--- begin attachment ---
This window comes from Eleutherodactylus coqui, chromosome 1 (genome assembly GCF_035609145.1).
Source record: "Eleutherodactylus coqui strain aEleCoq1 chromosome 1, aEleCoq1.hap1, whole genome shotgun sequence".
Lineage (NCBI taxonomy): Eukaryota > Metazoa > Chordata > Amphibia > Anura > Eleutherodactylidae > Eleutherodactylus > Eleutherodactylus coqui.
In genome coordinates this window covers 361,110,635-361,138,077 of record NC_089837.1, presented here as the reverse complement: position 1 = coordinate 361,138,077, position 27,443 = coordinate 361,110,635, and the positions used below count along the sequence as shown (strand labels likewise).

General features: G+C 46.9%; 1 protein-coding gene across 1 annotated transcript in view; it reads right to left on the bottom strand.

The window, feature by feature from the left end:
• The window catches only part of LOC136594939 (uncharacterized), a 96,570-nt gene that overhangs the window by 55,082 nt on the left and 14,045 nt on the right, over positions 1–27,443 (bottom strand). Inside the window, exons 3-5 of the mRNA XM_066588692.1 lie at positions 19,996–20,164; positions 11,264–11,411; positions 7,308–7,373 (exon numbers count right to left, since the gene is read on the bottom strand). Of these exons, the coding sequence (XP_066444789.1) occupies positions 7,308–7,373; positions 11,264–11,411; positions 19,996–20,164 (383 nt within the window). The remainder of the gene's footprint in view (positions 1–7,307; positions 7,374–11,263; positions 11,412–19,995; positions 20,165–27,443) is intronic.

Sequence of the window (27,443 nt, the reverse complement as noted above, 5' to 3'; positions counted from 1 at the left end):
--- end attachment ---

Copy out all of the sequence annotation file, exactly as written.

This window comes from Eleutherodactylus coqui, chromosome 1 (genome assembly GCF_035609145.1).
Source record: "Eleutherodactylus coqui strain aEleCoq1 chromosome 1, aEleCoq1.hap1, whole genome shotgun sequence".
Lineage (NCBI taxonomy): Eukaryota > Metazoa > Chordata > Amphibia > Anura > Eleutherodactylidae > Eleutherodactylus > Eleutherodactylus coqui.
In genome coordinates this window covers 361,110,635-361,138,077 of record NC_089837.1, presented here as the reverse complement: position 1 = coordinate 361,138,077, position 27,443 = coordinate 361,110,635, and the positions used below count along the sequence as shown (strand labels likewise).

General features: G+C 46.9%; 1 protein-coding gene across 1 annotated transcript in view; it reads right to left on the bottom strand.

The window, feature by feature from the left end:
• The window catches only part of LOC136594939 (uncharacterized), a 96,570-nt gene that overhangs the window by 55,082 nt on the left and 14,045 nt on the right, over positions 1–27,443 (bottom strand). Inside the window, exons 3-5 of the mRNA XM_066588692.1 lie at positions 19,996–20,164; positions 11,264–11,411; positions 7,308–7,373 (exon numbers count right to left, since the gene is read on the bottom strand). Of these exons, the coding sequence (XP_066444789.1) occupies positions 7,308–7,373; positions 11,264–11,411; positions 19,996–20,164 (383 nt within the window). The remainder of the gene's footprint in view (positions 1–7,307; positions 7,374–11,263; positions 11,412–19,995; positions 20,165–27,443) is intronic.

Sequence of the window (27,443 nt, the reverse complement as noted above, 5' to 3'; positions counted from 1 at the left end):